Interview by Katya Guseva
The stuff thant Andy Hixon does with clay, camera, light and Photoshop is uniquley genius. Through a complex creative process, he redefines the mixed media art by creating stories and characters that could be interpreted in millions of ways. But the one thing that Andy leaves us undoubtful of is the brilliance of his creations.
How did you grow up and what were your first steps to becoming an artist?
I grew up around Manchester, UK, where I am still based. I’m not sure if I can put my finger on exactly what first made me want to become an Artist/ Illustrator, but the more I think about it, and if I am totally honest, I just found things of a visual nature to be more stimulating than anything else that I was surrounded by, like music and literature, and I suppose that just stuck.
What is your process?
It depends totally on what I am working on. If it’s commissioned work, which is usually for bands, they tend to have a set idea of what they want the imagery to look like and the messages they want to convey. If it’s personal work, I feel I can literally ‘go bananas!’ All of my work is rendered in clay, Plasticine or Polymer clay and a dab of paint that is then photographed and taken into Photoshop for arranging, colouring and texturing.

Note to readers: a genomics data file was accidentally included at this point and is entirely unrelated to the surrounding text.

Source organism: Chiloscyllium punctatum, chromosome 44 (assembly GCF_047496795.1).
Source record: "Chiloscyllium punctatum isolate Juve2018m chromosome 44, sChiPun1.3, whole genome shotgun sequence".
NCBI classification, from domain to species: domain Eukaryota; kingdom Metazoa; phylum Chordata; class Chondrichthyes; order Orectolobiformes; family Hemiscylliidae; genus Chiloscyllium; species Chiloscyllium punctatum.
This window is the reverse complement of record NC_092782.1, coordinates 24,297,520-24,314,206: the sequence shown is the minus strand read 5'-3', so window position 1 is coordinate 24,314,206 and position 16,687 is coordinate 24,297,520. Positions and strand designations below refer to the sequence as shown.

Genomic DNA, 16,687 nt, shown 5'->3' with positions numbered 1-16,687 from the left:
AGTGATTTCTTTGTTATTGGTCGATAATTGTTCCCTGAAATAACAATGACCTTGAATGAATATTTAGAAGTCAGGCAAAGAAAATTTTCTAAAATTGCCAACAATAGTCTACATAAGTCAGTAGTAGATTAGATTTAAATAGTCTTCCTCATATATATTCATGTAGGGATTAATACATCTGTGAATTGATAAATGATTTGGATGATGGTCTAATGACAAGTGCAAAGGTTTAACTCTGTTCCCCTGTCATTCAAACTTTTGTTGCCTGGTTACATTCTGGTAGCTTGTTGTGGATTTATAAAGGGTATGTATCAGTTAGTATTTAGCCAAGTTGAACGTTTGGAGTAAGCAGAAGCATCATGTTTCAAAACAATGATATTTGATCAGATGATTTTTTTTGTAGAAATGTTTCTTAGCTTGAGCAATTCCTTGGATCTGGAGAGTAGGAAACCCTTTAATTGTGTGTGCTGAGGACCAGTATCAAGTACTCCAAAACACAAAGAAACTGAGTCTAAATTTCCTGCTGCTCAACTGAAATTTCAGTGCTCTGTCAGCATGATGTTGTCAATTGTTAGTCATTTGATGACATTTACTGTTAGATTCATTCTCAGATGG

How would you describe the mood and feel of your characters and your art?
This is kind of odd. I generally get polar opposite opinions from different people on the characters in my work. One half will usually say something like “They creep the hell out of me,” or “They look like dead children,” “Do they have Leukemia?” The other half say along the lines of “They’re so cute,” “I wish I could kiss them all in the mouth,” “Sweet,” “Beautiful” etc. A lot of my characters are dark, and that’s to do with a lot of my influences and sculpting techniques. I am influenced very much by the work of Jordin Isip (check his work out!!!). The ‘darkness’ in my work also has a lot to do with the way the sculptures I create are photographed – usually with one light source casting dark shadows over the sculpture. I feel that this adds a lot of darkness and intensity to the figures and the image as a whole. I am investing in some new lighting equipment as we speak, but I wouldn’t expect to see rainbows or happy gleaming faces kissing butterflies in my work anytime soon! Having said that, you never know!
Most of your characters look like very sad aliens. Must be the eyes. Why is that? Who are they?
Sad aliens, eh?! Not heard that one before. I try to sculpt the figures so that they have an ‘obscure/unusual’ look to them, whilst also retaining a human element.
Does music play any role in your art?
Yes, most of the commercial work that I do is for bands, usually from the rock and metal genre. My work tends to lend itself more to those genres as it’s on the darker side.
What would you do if you weren’t an artist?
I’d probably be making a lot more money in doing something that I would enjoy a lot less.
Do you have a favourite piece of your work?
The piece of work that I am working on at the time tends to be my favourite. Partly because I am not that familiar with it, but also because I am very critical of what I produce and end up disliking many of my older pieces of work as my style develops and my skill set increases.